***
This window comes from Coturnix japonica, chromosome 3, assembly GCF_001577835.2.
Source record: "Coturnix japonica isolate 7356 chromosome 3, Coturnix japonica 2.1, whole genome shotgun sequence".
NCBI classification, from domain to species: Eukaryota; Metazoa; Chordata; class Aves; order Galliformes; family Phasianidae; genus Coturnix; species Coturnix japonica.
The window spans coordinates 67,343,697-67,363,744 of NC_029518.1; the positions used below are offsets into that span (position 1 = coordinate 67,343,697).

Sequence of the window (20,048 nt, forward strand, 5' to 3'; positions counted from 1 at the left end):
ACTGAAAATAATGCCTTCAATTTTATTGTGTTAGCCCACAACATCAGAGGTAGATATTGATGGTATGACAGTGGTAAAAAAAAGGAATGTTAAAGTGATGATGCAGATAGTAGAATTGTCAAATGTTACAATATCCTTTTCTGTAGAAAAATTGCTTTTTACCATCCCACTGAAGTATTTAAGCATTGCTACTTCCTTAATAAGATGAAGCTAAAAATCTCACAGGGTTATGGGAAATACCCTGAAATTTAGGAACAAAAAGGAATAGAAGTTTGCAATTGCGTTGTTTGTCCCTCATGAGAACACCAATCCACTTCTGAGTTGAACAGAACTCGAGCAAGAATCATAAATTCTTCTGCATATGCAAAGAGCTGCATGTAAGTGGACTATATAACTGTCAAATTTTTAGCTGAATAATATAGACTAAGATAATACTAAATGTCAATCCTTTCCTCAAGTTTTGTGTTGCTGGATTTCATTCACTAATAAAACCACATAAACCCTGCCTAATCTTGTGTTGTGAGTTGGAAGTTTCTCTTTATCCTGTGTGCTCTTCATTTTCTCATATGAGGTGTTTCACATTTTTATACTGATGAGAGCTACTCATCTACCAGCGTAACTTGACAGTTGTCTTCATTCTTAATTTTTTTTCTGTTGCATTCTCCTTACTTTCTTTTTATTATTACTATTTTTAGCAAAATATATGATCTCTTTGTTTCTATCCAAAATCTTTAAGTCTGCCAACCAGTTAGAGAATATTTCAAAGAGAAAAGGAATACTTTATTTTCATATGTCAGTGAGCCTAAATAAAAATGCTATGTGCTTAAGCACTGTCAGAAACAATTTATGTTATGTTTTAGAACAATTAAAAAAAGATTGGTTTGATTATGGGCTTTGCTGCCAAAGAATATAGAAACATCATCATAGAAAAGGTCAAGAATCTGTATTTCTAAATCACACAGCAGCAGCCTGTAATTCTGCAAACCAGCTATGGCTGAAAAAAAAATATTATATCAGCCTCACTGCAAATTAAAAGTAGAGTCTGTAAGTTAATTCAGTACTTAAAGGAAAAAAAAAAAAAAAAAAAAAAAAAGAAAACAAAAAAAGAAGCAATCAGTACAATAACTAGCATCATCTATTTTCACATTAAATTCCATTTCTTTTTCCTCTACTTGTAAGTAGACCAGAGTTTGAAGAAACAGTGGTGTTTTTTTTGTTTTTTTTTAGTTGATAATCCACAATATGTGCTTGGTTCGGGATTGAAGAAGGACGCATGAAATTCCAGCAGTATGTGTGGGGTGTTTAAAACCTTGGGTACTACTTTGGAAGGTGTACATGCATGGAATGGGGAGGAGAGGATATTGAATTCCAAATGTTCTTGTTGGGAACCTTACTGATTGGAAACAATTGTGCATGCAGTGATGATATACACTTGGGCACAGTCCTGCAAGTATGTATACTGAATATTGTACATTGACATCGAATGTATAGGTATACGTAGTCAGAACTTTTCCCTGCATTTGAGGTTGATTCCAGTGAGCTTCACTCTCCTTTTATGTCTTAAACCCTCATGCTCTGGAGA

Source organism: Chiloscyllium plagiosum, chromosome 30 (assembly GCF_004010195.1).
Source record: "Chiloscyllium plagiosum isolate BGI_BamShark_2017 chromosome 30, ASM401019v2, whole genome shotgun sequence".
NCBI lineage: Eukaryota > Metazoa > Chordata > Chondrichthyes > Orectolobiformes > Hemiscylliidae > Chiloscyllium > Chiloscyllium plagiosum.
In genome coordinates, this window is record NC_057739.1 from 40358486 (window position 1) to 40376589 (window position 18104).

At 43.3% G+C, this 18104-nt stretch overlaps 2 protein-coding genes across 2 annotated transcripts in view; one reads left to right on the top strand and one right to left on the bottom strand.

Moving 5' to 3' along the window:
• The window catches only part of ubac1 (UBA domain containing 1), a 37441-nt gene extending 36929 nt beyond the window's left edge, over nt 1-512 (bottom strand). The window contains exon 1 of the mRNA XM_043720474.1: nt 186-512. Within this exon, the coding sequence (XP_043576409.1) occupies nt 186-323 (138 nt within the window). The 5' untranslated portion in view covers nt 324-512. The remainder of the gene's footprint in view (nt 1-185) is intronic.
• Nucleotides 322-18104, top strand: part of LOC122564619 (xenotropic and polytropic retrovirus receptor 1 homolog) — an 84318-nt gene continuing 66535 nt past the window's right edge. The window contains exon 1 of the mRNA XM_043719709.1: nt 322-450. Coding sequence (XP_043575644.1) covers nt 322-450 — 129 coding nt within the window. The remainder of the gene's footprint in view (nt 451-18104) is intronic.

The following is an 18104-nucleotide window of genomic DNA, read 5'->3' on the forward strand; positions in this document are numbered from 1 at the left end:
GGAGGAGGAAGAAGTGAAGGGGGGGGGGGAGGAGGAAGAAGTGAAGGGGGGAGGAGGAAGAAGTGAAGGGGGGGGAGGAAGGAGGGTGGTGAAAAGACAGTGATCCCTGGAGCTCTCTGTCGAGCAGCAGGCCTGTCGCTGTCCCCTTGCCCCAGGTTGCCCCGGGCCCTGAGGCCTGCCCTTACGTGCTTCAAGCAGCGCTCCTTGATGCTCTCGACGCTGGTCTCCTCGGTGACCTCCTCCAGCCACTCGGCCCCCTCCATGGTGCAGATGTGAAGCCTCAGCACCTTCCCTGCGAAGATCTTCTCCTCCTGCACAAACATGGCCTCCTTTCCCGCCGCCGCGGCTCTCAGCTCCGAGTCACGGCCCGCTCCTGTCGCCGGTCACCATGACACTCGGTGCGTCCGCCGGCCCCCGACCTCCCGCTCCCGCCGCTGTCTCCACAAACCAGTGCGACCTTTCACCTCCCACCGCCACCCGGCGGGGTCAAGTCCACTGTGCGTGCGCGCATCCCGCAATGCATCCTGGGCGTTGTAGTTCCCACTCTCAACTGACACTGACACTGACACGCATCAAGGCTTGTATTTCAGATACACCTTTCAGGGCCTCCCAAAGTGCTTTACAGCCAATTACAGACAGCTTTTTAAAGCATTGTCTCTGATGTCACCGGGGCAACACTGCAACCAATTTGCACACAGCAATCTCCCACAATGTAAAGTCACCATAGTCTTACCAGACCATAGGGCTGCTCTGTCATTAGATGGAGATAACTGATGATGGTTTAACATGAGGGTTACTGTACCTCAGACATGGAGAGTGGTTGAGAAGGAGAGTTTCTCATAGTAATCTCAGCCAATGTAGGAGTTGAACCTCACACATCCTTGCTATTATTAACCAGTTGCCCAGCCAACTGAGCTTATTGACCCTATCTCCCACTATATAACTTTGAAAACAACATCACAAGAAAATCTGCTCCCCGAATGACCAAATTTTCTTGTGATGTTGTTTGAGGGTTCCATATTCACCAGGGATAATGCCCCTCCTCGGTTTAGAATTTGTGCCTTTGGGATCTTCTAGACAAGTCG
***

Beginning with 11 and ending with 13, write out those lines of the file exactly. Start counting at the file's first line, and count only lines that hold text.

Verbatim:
At 43.3% G+C, this 18104-nt stretch overlaps 2 protein-coding genes across 2 annotated transcripts in view; one reads left to right on the top strand and one right to left on the bottom strand.

Moving 5' to 3' along the window:
• The window catches only part of ubac1 (UBA domain containing 1), a 37441-nt gene extending 36929 nt beyond the window's left edge, over nt 1-512 (bottom strand). The window contains exon 1 of the mRNA XM_043720474.1: nt 186-512. Within this exon, the coding sequence (XP_043576409.1) occupies nt 186-323 (138 nt within the window). The 5' untranslated portion in view covers nt 324-512. The remainder of the gene's footprint in view (nt 1-185) is intronic.